This site is a feeding ground for brent geese and other wildfowl such as teal and wigeon. It is both feeding ground and high roost area for familiar wading birds such as redshank, curlew and black tailed godwit. It is also worthwhile noting that little ringed plover have nested on the sandy/gravelly areas above and around the sandbank at the western boundary of the site.
1f. Future action:
For this site, so long as the sediments continue to accumulate and a point is reached where colonization by saltmarsh vegetation becomes more comprehensive, we recommend continuing with the current strategy. It is clear that the build up of sediments in some parts of the site will dictate the need to shift attention to other areas and also to shift the position of the discharge. This is in the nature of the project and is evidence that we are not working with “once and for all” solutions and that to enjoy any success it needs to be an adaptive and iterative process.
2. Levington Creek site
This differs substantially from the Loompit site: it is an open area of fringing saltmarsh backed by a sea defence wall and exposed to the effects of tidal scour, fetch and wash. This is an old and established saltmarsh site that has become severely degraded, particularly around its outer perimeter where it is severely eroded and suffers from loss of vegetation. Where it is most exposed it has become deprived of any resilience to wave and tidal action.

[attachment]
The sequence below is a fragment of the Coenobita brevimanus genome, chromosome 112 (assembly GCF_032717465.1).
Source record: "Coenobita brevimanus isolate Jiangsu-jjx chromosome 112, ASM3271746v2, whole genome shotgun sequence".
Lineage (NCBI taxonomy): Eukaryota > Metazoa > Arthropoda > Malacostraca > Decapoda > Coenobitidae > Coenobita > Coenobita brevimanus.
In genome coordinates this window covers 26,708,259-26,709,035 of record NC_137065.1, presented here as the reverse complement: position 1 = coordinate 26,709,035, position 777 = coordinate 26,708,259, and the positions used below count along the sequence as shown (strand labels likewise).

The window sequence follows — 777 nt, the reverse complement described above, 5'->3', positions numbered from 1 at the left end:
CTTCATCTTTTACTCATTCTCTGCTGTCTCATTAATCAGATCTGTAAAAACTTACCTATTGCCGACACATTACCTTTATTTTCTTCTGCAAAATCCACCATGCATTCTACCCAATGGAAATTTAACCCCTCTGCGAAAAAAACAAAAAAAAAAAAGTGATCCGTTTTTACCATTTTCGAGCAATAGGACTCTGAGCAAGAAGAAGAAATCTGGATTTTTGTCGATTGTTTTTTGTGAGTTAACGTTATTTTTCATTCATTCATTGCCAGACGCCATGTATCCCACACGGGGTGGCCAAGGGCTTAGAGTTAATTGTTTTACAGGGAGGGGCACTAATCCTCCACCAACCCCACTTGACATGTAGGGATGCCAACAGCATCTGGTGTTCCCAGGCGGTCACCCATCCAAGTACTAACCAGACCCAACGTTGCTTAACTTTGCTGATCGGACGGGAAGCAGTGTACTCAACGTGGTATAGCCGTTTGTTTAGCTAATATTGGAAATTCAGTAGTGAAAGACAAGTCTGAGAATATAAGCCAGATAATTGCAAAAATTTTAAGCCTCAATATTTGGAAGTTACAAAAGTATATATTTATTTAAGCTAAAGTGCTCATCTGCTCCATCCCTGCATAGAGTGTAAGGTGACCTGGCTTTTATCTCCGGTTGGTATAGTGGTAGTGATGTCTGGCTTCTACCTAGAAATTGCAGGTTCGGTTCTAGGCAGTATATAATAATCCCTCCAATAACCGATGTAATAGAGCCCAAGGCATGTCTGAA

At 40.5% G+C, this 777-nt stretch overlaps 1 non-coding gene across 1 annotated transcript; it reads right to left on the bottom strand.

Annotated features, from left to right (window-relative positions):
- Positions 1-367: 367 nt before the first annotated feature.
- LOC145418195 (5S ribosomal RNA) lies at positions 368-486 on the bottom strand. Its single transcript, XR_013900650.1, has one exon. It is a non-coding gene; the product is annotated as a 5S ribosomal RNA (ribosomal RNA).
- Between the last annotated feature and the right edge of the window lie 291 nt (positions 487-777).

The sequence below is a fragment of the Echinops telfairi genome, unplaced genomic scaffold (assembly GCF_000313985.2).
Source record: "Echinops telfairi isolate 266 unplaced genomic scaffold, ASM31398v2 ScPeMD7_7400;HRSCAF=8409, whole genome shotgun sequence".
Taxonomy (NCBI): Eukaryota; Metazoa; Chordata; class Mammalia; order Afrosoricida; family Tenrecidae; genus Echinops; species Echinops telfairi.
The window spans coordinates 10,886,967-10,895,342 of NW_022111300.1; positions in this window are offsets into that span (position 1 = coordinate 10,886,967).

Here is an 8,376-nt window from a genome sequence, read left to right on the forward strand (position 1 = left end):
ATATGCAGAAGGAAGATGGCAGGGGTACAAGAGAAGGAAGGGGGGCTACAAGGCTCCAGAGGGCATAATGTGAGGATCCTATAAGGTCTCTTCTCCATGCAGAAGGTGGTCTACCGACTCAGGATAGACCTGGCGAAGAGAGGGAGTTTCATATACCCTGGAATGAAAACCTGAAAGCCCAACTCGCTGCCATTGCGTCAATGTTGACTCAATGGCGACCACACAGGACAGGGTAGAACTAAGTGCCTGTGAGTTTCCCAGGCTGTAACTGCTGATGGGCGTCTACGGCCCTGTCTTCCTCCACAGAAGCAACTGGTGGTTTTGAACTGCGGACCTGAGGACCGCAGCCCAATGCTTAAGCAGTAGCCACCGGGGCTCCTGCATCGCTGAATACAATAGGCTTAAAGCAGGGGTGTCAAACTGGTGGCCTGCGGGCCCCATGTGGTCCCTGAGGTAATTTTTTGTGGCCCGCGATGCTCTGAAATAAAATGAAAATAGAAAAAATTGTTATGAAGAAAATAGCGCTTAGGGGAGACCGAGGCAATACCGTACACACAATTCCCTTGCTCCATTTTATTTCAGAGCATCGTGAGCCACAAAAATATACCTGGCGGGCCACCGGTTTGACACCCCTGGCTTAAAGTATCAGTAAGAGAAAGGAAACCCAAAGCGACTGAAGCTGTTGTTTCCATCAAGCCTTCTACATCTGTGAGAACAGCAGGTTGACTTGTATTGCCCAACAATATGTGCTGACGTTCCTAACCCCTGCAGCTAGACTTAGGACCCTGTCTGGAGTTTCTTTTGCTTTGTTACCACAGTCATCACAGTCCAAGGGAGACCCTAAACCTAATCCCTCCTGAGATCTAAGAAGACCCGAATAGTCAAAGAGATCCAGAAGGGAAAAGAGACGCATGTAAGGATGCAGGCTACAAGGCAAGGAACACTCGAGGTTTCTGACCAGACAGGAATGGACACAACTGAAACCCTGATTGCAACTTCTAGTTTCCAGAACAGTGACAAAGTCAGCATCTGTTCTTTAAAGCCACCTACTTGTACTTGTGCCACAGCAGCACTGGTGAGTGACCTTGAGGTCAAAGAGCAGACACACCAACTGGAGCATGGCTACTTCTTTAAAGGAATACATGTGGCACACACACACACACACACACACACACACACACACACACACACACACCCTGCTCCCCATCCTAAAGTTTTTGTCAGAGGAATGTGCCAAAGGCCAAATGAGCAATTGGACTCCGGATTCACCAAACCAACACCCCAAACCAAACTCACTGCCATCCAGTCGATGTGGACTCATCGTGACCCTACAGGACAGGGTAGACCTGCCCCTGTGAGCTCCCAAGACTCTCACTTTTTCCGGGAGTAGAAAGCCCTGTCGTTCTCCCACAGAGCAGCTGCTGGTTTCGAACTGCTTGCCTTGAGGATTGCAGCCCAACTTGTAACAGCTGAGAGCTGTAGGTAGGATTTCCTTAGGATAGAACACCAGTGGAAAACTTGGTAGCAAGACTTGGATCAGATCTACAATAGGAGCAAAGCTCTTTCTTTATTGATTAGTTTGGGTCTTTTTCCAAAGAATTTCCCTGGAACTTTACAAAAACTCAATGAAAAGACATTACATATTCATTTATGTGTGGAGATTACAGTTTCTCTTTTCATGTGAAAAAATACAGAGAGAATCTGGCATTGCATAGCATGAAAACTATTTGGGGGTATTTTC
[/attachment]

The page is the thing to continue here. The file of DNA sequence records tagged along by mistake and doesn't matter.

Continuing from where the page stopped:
The system of the marsh is fundamentally consistent with that of any fringing saltmarsh: it has a typically dendritic pattern of channels radiating from large drains running into the body of the marsh. However, these channels have become complex and multiple where they are constrained by the flood defence wall; this is possibly due to amount of water carried into the site by the tide and the corresponding evolution of complex capillary structures to contain and dissipate tidal energy. This has most likely contributed to the incremental breakdown of the saltmarsh from the inside.